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Comments For Character of the Month Biographies
Yet another outstanding bio, Oshun! The comparisons of Nienna — the weeping goddess of Tolkien's secondary world — with the mythologies of our primary world are especially interesting. Really enjoyed reading the bits about the earlier versions of Nienna a.k.a. Fui. I'm taking the liberty of posting an excerpt from The Book of Lost Tales I here:
To Ve Fui came not much, for she laboured rather at the distilling of salt humours whereof are tears, and black clouds she wove and floated up that they were caught in the winds and went about the world, and their lightless webs settled ever and anon upon those that dwelt therein. Now these tissues were despairs and hopeless mourning, sorrows and blind grief.
The hall that she loved best was one yet wider and more dark than Ve, and she too named it with her own name, calling it Fui. Therein before her black chair burnt a brazier with a single flickering coal, and the roof was of bats' wings, and the pillars that upheld it and the walls about were made of basalt.
Now that Nienna seems less compassionate. Dawn is correct in that the BoLT may not allow for interpretation of later texts, but it certainly is ripe for the picking in terms of fan fiction, and this version of Fui Nienna fits the bill.
Again, a very readable bio. Thanks for all the work!
That quote is wonderful isn't it! (Now I am wondering why I did not use at least part of it? I know actually. I was racing like I was being chased by bats out of hell--late as usual!)
When Tolkien is good, he is very, very good--"Therein before her black chair burnt a brazier with a single flickering coal, and the roof was of bats' wings, and the pillars that upheld it and the walls about were made of basalt." But I still prefer a more friendly Nienna. But you right--it's ripe for explotation by a darker writer than me! (I know a few who would do an excellent job with it.)
As always, Oshun, this is so interesting, and full of such a variety of connections to real-world mythology! Thank you for researching and writing this!
Whee! Thanks! So thrilled you enjoyed it.
Once again, you have done an awesome job with this! As I noted over email, I love all the connections to real-world mythology that you found. I didn't know about most of these. It makes one wonder what the appeal of this particular archetype is.
I've often wondered about Nienna's transformation. Off the top of my head, I think she undergoes the most radical changes of all the Ainur between the LT and the published Silm. Like Himring notes, I've wondered if the original Nienna--who is pretty creepy--wasn't too pagan for JRRT as he got older; he seemed much more open to using pagan motifs earlier in his life. (One of my unproven theories, although someone else has probably discussed/proven it by now!) The connections you found between early Namo and Nienna and Odin and Freyja suggests that this might have become uncomfortable territory as Tolkien grew older and perhaps realized the implications of having explicitly pagan content in his stories. (CT also notes the overt Catholic ideas in the LT version, with the parallels between Heaven, Hell, and Purgatory in the realms of Namo and Nienna, so this certainly isn't cut and dried either ...)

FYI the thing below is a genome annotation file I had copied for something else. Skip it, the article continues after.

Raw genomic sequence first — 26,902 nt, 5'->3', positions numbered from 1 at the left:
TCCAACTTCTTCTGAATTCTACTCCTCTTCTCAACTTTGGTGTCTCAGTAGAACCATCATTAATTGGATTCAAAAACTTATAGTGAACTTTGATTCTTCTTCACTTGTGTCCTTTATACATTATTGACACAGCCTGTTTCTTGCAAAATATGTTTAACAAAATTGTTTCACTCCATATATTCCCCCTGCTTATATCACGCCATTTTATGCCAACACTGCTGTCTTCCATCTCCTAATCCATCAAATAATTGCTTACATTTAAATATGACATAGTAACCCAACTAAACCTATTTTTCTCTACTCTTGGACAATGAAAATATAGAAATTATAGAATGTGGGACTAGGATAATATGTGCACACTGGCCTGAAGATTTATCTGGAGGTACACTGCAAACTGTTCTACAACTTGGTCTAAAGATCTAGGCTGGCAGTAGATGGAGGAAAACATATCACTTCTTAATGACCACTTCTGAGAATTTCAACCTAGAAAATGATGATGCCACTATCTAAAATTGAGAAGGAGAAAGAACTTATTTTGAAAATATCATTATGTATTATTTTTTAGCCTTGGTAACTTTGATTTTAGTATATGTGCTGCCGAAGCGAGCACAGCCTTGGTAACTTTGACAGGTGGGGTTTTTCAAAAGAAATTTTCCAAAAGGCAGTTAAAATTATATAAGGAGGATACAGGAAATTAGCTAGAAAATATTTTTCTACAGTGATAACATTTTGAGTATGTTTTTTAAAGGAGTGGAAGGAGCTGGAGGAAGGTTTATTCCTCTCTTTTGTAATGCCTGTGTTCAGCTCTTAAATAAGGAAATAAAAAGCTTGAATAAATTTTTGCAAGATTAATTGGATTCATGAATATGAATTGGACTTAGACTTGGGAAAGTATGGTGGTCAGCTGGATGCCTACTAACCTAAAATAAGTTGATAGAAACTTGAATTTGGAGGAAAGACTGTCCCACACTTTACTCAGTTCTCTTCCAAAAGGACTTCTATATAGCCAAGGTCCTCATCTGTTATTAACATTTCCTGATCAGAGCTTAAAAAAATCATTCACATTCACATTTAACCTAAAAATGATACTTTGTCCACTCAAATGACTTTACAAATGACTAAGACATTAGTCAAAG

Anyway, like I said as well, I was totally ready to be convinced of Nienna's importance after reading this, when I might have been inclined to downplay her otherwise.
I usually like his pagan references better than the ones that are more exclusively Catholic, but I will have to admit I much prefer the compassionate version of Nienna. As far as heaven, hell, and purgatory go, as an ex-Catholic with a rigorous and thorough Catholic education, I always think of the halls of Namo as falling somewhere between a purely punishment-based purgatory-like place and a correctional institution for wayward youngsters (with Namo as the hard guy). Meanwhile, in the final version of Nienna's characterization, she seems to take a purely soft-cop role on the correctional side. I suppose I sympathize with her role because I long for a world in which redemption is always possible.
That's interesting, Oshun. I had assumed that Nienna's transformation was mainly due to the Catholic influence, but you are pointing out the parallels with other weeping goddesses and supernatural beings as well here.
Thanks for reading, Himring! To be perfectly honest the Catholic influence did not hit me right between the eyes on this one, but I have to admit I did not spend much time pondering Nienna before tackling this project. Like I noted in the bio, my first reaction was Nienna the Weeper reminds me of La Llarona. But it turned out that the Mexican Weeping Woman was not who I thought she was other. I did have some other points I wanted to make in the bio, but as usually I got a late start and life did not stop in the two or three days I had to write it.
See Dawn's comment here. She also noted the Catholic influence and speculated about it.
The parts I wanted to pursue and did not were the concept I only shallowly explored about her characteristics in the final version being ones that are traditionally, although not exclusively, gendered as feminine.